Compromise deals may not be end of the matter

A recent case has underlined why
employers should show considerable vigilance when they are using compromise or
Acas agreements

The case of BCCI v Ali
and Others concerned the extent to which a compromise agreement or Acas COT 3
agreement can seek to exclude claims of which the parties were unaware when
they made the agreement.

This is an issue that
often occurs on terminations settled via Acas agreements. Until now such
agreements commonly used all-encompassing language such as ‘full and final
settlement of all and any claims’.

Mr Naeem was one of a
number of staff made redundant by the bank, BCCI, in 1990. After consulting
Acas and the employees’ trade union a notice was sent to Mr Naeem terminating
his employment. A schedule was attached summarising the payment on offer. An
Acas COT3 agreement was signed and stated:

"The applicant
[Mr Naeem] agrees to accept the terms set out in the documents attached in full
and final settlement of all or any claims whether under statute, common law or
equity of whatsoever nature that exist or may exist and in particular, all or
any claims rights or applications of whatsoever nature that the applicant has
or may have or has made or could make in or to the industrial tribunal, except
the applicant’s rights under the respondent’s [the bank’s] pension scheme."

The bank later went
into liquidation. A number of employees, Mr Naeem included, sought to claim
stigma damages caused to them by their association with the bank, which was
said to handicap them in obtaining other employment. The liquidators argued
that Mr Naeem was debarred from bringing such a claim because he had signed the
COT3 agreement preventing him from bringing "all or any claims".  

The House of Lords
decided that the intention could not have been to prevent Mr Naeem bringing
claims which he could not have contemplated at the time of signing the COT3
agreement. Lord Bingham cited a latent claim for personal injury caused to an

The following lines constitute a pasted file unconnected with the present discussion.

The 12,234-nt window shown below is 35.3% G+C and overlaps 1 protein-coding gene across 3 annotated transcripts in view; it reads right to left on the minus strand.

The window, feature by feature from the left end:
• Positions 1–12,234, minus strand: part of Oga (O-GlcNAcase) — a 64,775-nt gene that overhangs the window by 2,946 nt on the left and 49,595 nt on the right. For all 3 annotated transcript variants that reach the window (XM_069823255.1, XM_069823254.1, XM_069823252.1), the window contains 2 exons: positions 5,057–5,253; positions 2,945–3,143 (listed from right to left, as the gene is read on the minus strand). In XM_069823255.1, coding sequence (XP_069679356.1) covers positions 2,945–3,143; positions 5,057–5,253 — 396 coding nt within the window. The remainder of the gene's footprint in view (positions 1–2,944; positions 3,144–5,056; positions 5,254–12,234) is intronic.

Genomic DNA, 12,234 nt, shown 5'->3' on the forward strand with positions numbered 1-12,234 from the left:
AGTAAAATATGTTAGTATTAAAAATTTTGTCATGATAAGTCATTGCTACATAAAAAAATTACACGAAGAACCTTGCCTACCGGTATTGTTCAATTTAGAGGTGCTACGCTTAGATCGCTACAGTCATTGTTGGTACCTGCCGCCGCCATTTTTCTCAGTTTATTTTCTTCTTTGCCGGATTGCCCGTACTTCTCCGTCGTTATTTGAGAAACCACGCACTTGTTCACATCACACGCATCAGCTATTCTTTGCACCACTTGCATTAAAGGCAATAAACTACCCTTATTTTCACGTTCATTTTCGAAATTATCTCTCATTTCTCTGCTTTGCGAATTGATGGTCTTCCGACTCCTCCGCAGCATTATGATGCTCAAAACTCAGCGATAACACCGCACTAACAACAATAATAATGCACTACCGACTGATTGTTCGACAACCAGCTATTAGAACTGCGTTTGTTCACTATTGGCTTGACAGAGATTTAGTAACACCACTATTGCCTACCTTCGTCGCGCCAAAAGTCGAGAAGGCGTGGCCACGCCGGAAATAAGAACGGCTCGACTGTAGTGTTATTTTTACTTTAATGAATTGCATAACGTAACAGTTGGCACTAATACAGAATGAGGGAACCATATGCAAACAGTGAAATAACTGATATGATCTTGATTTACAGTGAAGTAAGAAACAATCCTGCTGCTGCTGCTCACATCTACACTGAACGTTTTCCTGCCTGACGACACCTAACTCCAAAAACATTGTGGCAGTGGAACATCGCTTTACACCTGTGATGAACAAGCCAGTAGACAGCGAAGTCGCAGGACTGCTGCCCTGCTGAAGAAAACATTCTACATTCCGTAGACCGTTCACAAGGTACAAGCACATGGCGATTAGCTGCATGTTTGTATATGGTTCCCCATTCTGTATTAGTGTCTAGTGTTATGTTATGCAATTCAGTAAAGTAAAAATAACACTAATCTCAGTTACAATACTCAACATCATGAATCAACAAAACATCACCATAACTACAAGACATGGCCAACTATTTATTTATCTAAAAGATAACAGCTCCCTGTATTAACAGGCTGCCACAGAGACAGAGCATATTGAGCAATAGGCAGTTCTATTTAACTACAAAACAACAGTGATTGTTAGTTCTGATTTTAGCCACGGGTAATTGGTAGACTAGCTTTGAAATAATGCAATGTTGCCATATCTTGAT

employee by the negligence of an employer but unknown at the time of any
agreement. The Lords felt that such a claim could not be prevented by an
all-encompassing COT 3 agreement.

But the House of Lords
went on to say that it was possible for such agreements to exclude all or any
claims, even those not even contemplated, provided that clear language is used
to that effect in the agreement and that is the intention of the parties.

Practical implications

– The effect of this
case is that very specific wording is now required in such agreements if the
intention is to exclude all possible employment claims.

– Decide if it is
intended that the agreement is to be in full and final settlement of all claims
or if it is to be limited to a specific claim either in dispute or intended.

– If the agreement is
to settle an existing claim limit the agreement to that claim or claims only.

– Where an
all-encompassing settlement is intended a separate clause is needed in the
agreement. The agreement should identify the range of complaints the employee
may potentially have. The employee should be asked to warrant in the agreement
that they have raised any and all claims they may potentially have with their
independent adviser and the claims listed in the agreement are all potential
claims.

By Jason Smith, a
solicitor at Palser Grossman solicitors, j.smith@palsergrossman.com

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